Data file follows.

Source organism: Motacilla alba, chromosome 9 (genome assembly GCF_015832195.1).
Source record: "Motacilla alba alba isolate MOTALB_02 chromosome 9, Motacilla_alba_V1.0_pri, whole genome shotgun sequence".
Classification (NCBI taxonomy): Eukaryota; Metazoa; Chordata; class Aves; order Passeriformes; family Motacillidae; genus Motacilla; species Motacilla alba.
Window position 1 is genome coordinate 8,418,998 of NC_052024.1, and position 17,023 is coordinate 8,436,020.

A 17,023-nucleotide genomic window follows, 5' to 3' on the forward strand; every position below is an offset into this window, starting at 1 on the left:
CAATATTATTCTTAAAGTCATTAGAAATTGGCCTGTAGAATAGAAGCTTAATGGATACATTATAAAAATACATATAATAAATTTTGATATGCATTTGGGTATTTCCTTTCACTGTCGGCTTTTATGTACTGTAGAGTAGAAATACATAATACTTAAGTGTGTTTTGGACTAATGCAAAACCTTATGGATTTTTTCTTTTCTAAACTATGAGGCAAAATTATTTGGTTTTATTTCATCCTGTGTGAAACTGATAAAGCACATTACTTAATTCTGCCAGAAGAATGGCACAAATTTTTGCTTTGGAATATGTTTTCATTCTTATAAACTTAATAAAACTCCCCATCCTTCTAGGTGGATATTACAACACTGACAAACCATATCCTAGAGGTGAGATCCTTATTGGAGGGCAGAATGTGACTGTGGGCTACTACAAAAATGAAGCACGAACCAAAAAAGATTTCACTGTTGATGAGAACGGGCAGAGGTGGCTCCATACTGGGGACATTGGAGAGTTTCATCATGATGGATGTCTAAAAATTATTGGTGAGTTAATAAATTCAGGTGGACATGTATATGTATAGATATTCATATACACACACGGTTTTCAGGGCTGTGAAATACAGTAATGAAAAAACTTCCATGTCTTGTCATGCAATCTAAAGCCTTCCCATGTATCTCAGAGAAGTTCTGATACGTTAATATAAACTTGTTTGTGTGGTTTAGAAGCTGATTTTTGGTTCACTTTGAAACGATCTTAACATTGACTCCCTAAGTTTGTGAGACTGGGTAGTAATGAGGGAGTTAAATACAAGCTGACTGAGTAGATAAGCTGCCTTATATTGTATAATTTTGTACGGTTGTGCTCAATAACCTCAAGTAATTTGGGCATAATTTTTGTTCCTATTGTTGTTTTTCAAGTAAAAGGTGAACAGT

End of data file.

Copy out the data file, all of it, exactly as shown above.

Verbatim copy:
Source organism: Motacilla alba, chromosome 9 (genome assembly GCF_015832195.1).
Source record: "Motacilla alba alba isolate MOTALB_02 chromosome 9, Motacilla_alba_V1.0_pri, whole genome shotgun sequence".
Classification (NCBI taxonomy): Eukaryota; Metazoa; Chordata; class Aves; order Passeriformes; family Motacillidae; genus Motacilla; species Motacilla alba.
Window position 1 is genome coordinate 8,418,998 of NC_052024.1, and position 17,023 is coordinate 8,436,020.

A 17,023-nucleotide genomic window follows, 5' to 3' on the forward strand; every position below is an offset into this window, starting at 1 on the left:
CAATATTATTCTTAAAGTCATTAGAAATTGGCCTGTAGAATAGAAGCTTAATGGATACATTATAAAAATACATATAATAAATTTTGATATGCATTTGGGTATTTCCTTTCACTGTCGGCTTTTATGTACTGTAGAGTAGAAATACATAATACTTAAGTGTGTTTTGGACTAATGCAAAACCTTATGGATTTTTTCTTTTCTAAACTATGAGGCAAAATTATTTGGTTTTATTTCATCCTGTGTGAAACTGATAAAGCACATTACTTAATTCTGCCAGAAGAATGGCACAAATTTTTGCTTTGGAATATGTTTTCATTCTTATAAACTTAATAAAACTCCCCATCCTTCTAGGTGGATATTACAACACTGACAAACCATATCCTAGAGGTGAGATCCTTATTGGAGGGCAGAATGTGACTGTGGGCTACTACAAAAATGAAGCACGAACCAAAAAAGATTTCACTGTTGATGAGAACGGGCAGAGGTGGCTCCATACTGGGGACATTGGAGAGTTTCATCATGATGGATGTCTAAAAATTATTGGTGAGTTAATAAATTCAGGTGGACATGTATATGTATAGATATTCATATACACACACGGTTTTCAGGGCTGTGAAATACAGTAATGAAAAAACTTCCATGTCTTGTCATGCAATCTAAAGCCTTCCCATGTATCTCAGAGAAGTTCTGATACGTTAATATAAACTTGTTTGTGTGGTTTAGAAGCTGATTTTTGGTTCACTTTGAAACGATCTTAACATTGACTCCCTAAGTTTGTGAGACTGGGTAGTAATGAGGGAGTTAAATACAAGCTGACTGAGTAGATAAGCTGCCTTATATTGTATAATTTTGTACGGTTGTGCTCAATAACCTCAAGTAATTTGGGCATAATTTTTGTTCCTATTGTTGTTTTTCAAGTAAAAGGTGAACAGT